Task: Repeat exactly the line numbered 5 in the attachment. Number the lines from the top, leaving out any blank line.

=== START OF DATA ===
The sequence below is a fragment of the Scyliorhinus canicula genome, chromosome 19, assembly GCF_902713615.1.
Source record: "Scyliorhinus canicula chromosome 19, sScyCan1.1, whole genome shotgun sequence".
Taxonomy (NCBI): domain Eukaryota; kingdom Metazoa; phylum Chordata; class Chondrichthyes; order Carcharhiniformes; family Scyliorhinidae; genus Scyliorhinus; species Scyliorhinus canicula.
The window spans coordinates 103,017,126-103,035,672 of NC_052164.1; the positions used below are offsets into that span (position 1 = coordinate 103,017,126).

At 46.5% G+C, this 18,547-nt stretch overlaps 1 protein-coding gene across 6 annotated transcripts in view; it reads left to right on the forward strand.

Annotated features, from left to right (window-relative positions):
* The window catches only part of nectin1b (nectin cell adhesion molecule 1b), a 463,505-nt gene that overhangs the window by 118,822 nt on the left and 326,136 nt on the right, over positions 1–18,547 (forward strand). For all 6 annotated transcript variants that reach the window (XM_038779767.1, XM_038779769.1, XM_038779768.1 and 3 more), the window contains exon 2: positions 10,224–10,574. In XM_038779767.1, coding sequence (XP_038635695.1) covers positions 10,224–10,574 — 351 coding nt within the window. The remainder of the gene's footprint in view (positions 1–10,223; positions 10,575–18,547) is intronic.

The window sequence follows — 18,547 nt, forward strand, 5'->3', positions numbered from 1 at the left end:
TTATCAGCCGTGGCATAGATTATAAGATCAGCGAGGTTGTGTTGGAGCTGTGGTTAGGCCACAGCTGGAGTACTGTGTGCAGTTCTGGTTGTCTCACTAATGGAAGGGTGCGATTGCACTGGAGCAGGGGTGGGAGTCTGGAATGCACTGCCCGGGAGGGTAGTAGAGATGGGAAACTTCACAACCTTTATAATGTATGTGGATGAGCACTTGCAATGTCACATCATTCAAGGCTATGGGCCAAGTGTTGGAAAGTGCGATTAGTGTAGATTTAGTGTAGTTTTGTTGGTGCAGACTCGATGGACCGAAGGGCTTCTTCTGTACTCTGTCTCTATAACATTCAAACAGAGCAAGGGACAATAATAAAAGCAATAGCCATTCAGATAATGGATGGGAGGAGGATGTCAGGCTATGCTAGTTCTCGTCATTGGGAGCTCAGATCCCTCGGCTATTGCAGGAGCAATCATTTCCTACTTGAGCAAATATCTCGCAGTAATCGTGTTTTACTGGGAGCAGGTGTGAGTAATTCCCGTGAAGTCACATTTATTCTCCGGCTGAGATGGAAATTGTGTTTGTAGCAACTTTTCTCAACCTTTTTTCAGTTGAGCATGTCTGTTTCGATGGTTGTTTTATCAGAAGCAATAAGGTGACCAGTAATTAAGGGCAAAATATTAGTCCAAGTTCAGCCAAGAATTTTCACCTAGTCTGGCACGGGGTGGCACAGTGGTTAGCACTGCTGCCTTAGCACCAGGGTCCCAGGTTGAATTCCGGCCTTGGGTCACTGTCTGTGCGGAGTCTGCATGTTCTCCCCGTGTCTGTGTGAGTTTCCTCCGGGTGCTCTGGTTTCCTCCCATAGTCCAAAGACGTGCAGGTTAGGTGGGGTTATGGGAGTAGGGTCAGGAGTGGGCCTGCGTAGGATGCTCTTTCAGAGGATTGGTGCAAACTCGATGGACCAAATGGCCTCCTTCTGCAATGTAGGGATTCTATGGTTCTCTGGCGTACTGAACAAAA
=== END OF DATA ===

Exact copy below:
At 46.5% G+C, this 18,547-nt stretch overlaps 1 protein-coding gene across 6 annotated transcripts in view; it reads left to right on the forward strand.